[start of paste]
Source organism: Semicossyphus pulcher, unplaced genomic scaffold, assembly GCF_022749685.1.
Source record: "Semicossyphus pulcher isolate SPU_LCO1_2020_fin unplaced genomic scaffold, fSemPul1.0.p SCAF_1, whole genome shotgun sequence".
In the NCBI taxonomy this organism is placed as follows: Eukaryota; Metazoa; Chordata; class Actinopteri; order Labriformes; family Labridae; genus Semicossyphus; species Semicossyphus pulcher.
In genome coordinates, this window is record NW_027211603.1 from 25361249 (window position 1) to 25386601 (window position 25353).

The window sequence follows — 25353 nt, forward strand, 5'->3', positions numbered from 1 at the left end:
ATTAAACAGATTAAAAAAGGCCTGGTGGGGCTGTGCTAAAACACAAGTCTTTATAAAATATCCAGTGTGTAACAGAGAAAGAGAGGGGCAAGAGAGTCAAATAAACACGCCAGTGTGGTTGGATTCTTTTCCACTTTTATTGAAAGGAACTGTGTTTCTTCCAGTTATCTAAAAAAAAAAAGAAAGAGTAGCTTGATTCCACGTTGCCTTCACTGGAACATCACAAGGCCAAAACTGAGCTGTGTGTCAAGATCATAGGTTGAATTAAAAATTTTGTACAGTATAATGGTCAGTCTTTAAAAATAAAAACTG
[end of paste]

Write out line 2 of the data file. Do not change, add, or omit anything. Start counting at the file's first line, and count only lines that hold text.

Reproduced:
Source record: "Semicossyphus pulcher isolate SPU_LCO1_2020_fin unplaced genomic scaffold, fSemPul1.0.p SCAF_1, whole genome shotgun sequence".